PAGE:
|Paul Lisicky, photo by Beowulf Sheehan|
Paul Lisicky is the author of the new book Later: My Life at the Edge of the World. His other books include The Narrow Door and The Burning House. He teaches in Rutgers University-Camden's MFA program, and he lives in Brooklyn.
Q: Later: My Life at the Edge of the World describes your life in Provincetown, on Cape Cod, in the 1990s. Why did you decide to focus on this period, and what does Provincetown mean to you?
A: I arrived in Provincetown as a Writing Fellow at the Fine Arts Work Center in 1991, which was a time in which the town was a refuge for people with HIV and AIDS. There were often four funerals a week in a place with a year-round population of 3,000.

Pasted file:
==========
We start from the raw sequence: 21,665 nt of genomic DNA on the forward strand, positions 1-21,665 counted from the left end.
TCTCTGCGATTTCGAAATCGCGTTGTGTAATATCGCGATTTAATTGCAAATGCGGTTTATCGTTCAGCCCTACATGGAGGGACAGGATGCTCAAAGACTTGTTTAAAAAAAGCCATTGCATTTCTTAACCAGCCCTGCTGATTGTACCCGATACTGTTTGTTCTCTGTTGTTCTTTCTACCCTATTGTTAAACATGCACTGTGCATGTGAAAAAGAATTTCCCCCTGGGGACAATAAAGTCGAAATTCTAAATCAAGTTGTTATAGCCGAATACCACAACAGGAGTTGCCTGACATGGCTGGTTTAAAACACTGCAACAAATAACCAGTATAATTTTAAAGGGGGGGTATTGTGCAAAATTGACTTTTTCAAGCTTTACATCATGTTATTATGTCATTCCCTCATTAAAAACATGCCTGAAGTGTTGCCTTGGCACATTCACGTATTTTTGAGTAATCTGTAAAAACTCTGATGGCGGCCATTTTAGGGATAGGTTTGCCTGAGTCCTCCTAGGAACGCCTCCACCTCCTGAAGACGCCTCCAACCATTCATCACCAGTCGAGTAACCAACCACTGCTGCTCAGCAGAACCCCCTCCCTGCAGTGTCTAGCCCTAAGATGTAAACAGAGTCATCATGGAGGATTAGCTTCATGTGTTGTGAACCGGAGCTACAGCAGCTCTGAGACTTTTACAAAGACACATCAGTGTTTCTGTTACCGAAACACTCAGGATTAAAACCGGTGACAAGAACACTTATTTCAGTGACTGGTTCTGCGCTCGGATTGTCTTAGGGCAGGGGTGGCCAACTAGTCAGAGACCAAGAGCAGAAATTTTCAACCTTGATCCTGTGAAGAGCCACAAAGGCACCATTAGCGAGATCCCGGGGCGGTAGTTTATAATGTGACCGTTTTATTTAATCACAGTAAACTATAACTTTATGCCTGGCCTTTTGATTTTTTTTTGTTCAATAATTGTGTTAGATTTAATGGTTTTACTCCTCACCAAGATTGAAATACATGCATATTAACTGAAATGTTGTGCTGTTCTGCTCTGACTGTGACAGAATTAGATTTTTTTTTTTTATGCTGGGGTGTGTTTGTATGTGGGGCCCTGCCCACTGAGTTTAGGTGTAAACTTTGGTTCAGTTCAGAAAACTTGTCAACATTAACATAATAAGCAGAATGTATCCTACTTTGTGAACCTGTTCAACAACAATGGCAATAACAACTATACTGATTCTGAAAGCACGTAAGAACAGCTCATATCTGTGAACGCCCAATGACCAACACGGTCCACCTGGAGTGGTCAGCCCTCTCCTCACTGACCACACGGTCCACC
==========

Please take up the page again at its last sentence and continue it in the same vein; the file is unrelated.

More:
At the same time, I was coming into my own as a young queer person. How do you survive, how do you have hope when all signs point to the fact that there might not be any future for you? That was the struggle I was up against every day.
Provincetown has always been known as a place of inclusion. If you’re drawn to it, you’re likely to experience it through the frame of your own life story, your own desire for freedom.
I don’t think there’s ever really one Provincetown. It’s a place of simultaneous personal myths, and my hunch is that there’s often a rift between those myths and the town of buildings, stores, beaches, bars, and dunes.
That’s what makes it fascinating to me. A Provincetown of the facts alone could never be enough. It’s impossible to own and colonize it, because you have to leave room for all of the stories that haven’t yet been told.
Q: How was the book's title chosen, and what does it signify for you?